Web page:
See, on the one hand, the vast majority of people I know who play OSR games, talk about OSR games, make OSR games, etc. all seem far more interested in being "the Barbarian." They talk about how modern high fantasy gaming is too caught up in these drama-centric stories of grand, world-shaking stakes and superheroism and PC-focused plots and blablabla. That their preferred way of play, and the true ways of old are the Sword-and-Sorcery tradition of, to put it bluntly, murder-hoboism. To be a little more generous, that D&D should be a picaresque. In a low fantasy world where morality is grey and lethality is high, the "heroes" are wandering sell-swords and rascals scraping by on a few copper coins at a time. Every time they come into a significant fortune of treasure they blow it all on booze and hookers immediately. They never stay in one place for too long, and they generally get by on their cunning. If they do get permanent boons, it's usually in the form of powerful magic weapons and blessings. "All characters are rogues" you might say. Conan the Barbarian, Fafhrd and the Gray Mouser, Cugel the Clever, and so on are our archetypal examples. But also, like, the Wandering Ronin, the Man With No Name, Hellboy, Geralt of Rivia, the heroes of Manly Wade Wellman, etc. Gold-as-XP and Carousing rules are the pillars of design elements that support this style of play, because they reward you for stealing treasure above all else. The essence of adventure to these players. They play in sandboxes because they need the freedom to explore.
On the other hand, many of the actual old-timers who played D&D back in the 70's and 80's definitely seem like their idea of the hobby is being "the King." They talk about the tragedy of modern high fantasy gaming missing the rules and procedures for domain-level play, and they trade stories about the complicated political intrigue/shenanigans of Greyhawk and Mystara. A lot of them were wargamers, and the idea that mass-combat rules should be included as a core part of the game was simply a given to them. Birthright and Council of Wyrms were made for these gamers. Character advancement usually wasn't much more complicated than a couple measly bonuses to your raw numbers here and there, but at a high enough level you'll probably earn a castle, tower, temple, or some other kind of dominion. That kind of thing can be a confusing class feature to someone coming from modern gaming. A castle doesn't help you in a boss fight with an arch-devil, so what good is it? Well, it makes you more socioeconomically powerful. It opens up new avenues of adventure and gives you much more powerful tools for problem solving. Access to a ship means freedom of travel, and freedom of travel means more freedom to choose your destiny. If you get into politics, eventually you can literally send armies to raid dungeons for you. The kinds of high-level boons you're going for would be vehicles, followers, contacts, favors, a stronghold, access to a natural resource, princesses, etc. Even Matt Colville, someone who normally traffics firmly in the New-School, is still influenced strongly by his 1980's grognard roots and wrote a 5E supplement for this called Strongholds and Followers (it's pretty good), and is in the middle of a sequel called Kingdoms and Warfare (it looks better). There was a point in time when it was just understood that D&D had "late game content" and it looked like this. There is a designated endgame where you aren't dungeoncrawling anymore and are instead fighting wars. There was also a midgame stage where you might command a small "warband" of followers. Y'know, like the Merry Men from Robin Hood or the Brotherhood Without Banners from Game of Thrones. Or... the pirate crew commanded by Conan in between his days as a barbarian and a conqueror. Huh.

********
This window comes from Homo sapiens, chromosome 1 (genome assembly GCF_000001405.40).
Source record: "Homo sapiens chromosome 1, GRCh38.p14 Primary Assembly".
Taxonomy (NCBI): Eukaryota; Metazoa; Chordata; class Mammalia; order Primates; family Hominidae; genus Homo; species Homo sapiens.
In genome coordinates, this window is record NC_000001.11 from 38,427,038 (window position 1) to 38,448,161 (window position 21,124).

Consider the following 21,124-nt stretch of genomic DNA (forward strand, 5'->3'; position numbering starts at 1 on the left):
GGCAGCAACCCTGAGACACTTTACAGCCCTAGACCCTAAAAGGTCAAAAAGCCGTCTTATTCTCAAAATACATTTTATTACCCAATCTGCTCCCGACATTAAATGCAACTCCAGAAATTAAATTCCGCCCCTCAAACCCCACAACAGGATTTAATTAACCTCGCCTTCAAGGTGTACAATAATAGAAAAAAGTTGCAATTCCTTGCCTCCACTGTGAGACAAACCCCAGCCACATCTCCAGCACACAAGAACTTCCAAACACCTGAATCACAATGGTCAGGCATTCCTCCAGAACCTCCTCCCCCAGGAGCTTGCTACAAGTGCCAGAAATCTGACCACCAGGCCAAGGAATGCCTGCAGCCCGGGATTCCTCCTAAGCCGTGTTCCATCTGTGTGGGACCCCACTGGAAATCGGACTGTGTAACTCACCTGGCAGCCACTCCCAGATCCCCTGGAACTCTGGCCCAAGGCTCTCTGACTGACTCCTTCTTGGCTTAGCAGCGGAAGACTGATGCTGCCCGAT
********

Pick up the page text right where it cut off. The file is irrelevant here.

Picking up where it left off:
See, I think the "Barbarian" players massively control the narrative, but the "King" players have a solid claim to make here. It's not actually as though the Sword-and-Sorcery genre didn't have plenty of content clearly in the vein of King-adventure rather than Barbarian-adventure. The second-most important Sword-and-Sorcery hero is Elric of Melniboné, who, from his very first adventure, is a literal king of a kingdom. I'd throw Prince Valiant in as well. And you know, you could argue that Gold-as-XP is built for this style of play equally well if not better. After all, the reward for reaching higher levels is pretty much always stuff that costs tons of money. Is it so outrageous to suggest that the idea going on here is, "XP is an abstraction of the process of the adventurer gaining enough gold to buy a castle"? Even if you let the players spend their treasure as they please, the higher level they get then the more and more they'll be drawn to luxuries like strongholds, airships, war elephants, and so on as their primary money sink. They play in sandboxes because they're indulging in campaign-level play.
When you ask for decent "King gameplay" rules these days, you usually get pointed towards either BECMI's rules (which I'm not a fan of ) or Adventurer, Conqueror, King by Alexander Macris (who I'm really not a fan of). Many minimalist OSR games are content to offer little-to-no advancement guidelines, and while they don't forbid domain gameplay... they don't exactly facilitate it well. When everything on the equipment list is "stuff a knave would use when dungeoneering" then I feel comfortable saying your game is basically just about dungeoncrawling and not much more. Now and then you get a little bit from games like Into the Odd or Mausritter, but arguably not enough to sustain a long-term campaign focused on this kind of gameplay.
So, are you more of a Barbarian or a King? And if you're a Barbarian, have you ever actually tried playing like a King? I want to accommodate both playstyles and preferences equally well, but one of them is certainly trickier than the other.